1) What is most decentralized, simple, transparent, democratic way so select the delegates?
=> This point should be the main objective of the voting system

2) What is the best way to ensure high productivity?
=> If missing the block reward is not a sufficiently high punishment, we could debate adding extra measures, e.g. delegates additionally lose some of their balance when missing their slot.

3) What is the best way to encourage community engangement?
=> In my personal opinion this is best solved via on-chain governance and having something like a community fund. Think for something like 0.5 LSK per block go to a community fund which can finance initiatives as Lisk Centers, Sidechain projects, meetups,...

4) How to we ensure that the network is secure and delegates cannot be bribed?
=> Possible solutions for this are adding depots for delegates and slashing conditions, adding Byzantine fault tolerance,...

I now want to address some of the points Anthony raised:

> *If this were true, then the current system would work just fine.
> Unfortunately a large majority of voters are always going to vote for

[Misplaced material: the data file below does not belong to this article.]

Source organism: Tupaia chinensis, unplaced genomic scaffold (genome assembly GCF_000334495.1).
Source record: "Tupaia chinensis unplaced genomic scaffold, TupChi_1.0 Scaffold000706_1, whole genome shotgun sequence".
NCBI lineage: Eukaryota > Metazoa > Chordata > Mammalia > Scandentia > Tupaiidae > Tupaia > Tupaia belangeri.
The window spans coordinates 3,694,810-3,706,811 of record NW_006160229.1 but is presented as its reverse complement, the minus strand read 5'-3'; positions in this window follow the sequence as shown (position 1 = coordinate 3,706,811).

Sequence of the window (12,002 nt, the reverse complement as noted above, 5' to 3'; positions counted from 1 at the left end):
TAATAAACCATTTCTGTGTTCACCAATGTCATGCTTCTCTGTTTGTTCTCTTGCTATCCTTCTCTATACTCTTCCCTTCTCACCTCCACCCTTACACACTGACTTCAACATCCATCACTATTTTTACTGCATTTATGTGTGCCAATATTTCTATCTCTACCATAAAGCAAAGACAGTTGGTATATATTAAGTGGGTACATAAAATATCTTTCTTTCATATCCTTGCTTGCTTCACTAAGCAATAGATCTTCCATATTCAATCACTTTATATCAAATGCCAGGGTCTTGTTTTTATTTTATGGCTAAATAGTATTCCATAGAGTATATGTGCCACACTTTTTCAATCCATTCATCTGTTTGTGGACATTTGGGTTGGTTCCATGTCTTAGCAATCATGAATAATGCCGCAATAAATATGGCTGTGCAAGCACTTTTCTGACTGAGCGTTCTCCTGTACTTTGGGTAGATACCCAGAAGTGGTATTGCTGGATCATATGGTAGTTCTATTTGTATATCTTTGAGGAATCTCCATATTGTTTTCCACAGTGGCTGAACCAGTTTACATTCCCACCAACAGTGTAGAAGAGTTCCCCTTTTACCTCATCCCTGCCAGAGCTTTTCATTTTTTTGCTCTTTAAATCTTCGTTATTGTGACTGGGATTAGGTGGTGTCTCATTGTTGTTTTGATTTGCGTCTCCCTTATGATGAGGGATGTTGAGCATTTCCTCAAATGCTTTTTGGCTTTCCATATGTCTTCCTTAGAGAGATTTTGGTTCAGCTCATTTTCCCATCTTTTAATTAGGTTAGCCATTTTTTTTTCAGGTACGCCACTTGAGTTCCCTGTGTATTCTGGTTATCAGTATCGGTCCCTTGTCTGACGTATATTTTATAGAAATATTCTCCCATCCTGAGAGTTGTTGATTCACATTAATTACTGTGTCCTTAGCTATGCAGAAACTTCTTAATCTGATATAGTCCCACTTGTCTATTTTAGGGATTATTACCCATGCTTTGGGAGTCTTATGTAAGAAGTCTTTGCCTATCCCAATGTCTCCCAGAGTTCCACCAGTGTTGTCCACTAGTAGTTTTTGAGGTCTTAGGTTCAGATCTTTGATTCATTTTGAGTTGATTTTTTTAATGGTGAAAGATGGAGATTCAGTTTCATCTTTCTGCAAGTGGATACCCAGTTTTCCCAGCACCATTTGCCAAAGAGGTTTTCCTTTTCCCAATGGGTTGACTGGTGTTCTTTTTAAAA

> maximum profit. This proposal does not really change that.*

I don't claim that peoples behavior will change and I agree that probably a large proportion would vote based on profit. This is the same now. My point was rather that in the system of 1 vote per account, a vote can make a difference much easier (I only need to convince people with a balance of 500,000 LSK that I do great stuff and its worth to vote for me). Currently, a vote makes much less of a difference as I need to convince account holders with a balance of around 29,000,000 LSK, which is basically impossible. So people currently don't see that their vote matters as it does not change anything.

*1. Less motivation and resources for delegates to maintain near perfect up time. *

I am happy to discuss measures to ensure a perfect up time. I don't think this is ensured by the current voting system. If one of the voting pools now would be fine with a delegate that has only 60 % productivity, it would likely remain in the top 101 ranks as voter would still vote for all members in the pool to receive rewards. So maybe it is the social pressure of the pool, but not the voting system that ensures productivity.

*2. Much less Lisk to give away to deserving causes (Community donations, Lisk Centers, Meetups, Projects, etc.)*